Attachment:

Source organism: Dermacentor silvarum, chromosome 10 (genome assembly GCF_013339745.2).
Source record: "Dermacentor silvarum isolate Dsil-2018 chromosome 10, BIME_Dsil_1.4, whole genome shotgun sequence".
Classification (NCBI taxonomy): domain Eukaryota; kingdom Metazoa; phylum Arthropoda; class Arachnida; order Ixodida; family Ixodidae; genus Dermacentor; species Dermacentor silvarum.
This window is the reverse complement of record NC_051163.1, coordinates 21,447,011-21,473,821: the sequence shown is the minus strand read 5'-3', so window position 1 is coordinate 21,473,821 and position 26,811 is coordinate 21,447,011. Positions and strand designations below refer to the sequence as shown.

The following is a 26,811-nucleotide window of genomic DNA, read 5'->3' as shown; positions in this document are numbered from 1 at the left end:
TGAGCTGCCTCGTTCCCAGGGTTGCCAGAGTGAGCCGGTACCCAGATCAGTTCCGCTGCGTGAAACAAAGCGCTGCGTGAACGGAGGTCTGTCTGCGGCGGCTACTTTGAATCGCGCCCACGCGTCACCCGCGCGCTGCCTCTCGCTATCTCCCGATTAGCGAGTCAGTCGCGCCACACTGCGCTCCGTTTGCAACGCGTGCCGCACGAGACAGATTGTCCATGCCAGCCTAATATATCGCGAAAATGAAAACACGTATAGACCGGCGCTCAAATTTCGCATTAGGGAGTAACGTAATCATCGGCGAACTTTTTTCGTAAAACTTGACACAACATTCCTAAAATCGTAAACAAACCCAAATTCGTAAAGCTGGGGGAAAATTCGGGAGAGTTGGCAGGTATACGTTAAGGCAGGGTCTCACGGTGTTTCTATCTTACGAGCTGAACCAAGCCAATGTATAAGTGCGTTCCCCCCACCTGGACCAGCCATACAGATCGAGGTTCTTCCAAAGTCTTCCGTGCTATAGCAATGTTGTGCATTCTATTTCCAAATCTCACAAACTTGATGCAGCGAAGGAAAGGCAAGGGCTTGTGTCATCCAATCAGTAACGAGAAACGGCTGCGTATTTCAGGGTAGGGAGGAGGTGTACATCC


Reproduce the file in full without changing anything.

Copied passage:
Source organism: Dermacentor silvarum, chromosome 10 (genome assembly GCF_013339745.2).
Source record: "Dermacentor silvarum isolate Dsil-2018 chromosome 10, BIME_Dsil_1.4, whole genome shotgun sequence".
Classification (NCBI taxonomy): domain Eukaryota; kingdom Metazoa; phylum Arthropoda; class Arachnida; order Ixodida; family Ixodidae; genus Dermacentor; species Dermacentor silvarum.
This window is the reverse complement of record NC_051163.1, coordinates 21,447,011-21,473,821: the sequence shown is the minus strand read 5'-3', so window position 1 is coordinate 21,473,821 and position 26,811 is coordinate 21,447,011. Positions and strand designations below refer to the sequence as shown.

The following is a 26,811-nucleotide window of genomic DNA, read 5'->3' as shown; positions in this document are numbered from 1 at the left end:
TGAGCTGCCTCGTTCCCAGGGTTGCCAGAGTGAGCCGGTACCCAGATCAGTTCCGCTGCGTGAAACAAAGCGCTGCGTGAACGGAGGTCTGTCTGCGGCGGCTACTTTGAATCGCGCCCACGCGTCACCCGCGCGCTGCCTCTCGCTATCTCCCGATTAGCGAGTCAGTCGCGCCACACTGCGCTCCGTTTGCAACGCGTGCCGCACGAGACAGATTGTCCATGCCAGCCTAATATATCGCGAAAATGAAAACACGTATAGACCGGCGCTCAAATTTCGCATTAGGGAGTAACGTAATCATCGGCGAACTTTTTTCGTAAAACTTGACACAACATTCCTAAAATCGTAAACAAACCCAAATTCGTAAAGCTGGGGGAAAATTCGGGAGAGTTGGCAGGTATACGTTAAGGCAGGGTCTCACGGTGTTTCTATCTTACGAGCTGAACCAAGCCAATGTATAAGTGCGTTCCCCCCACCTGGACCAGCCATACAGATCGAGGTTCTTCCAAAGTCTTCCGTGCTATAGCAATGTTGTGCATTCTATTTCCAAATCTCACAAACTTGATGCAGCGAAGGAAAGGCAAGGGCTTGTGTCATCCAATCAGTAACGAGAAACGGCTGCGTATTTCAGGGTAGGGAGGAGGTGTACATCC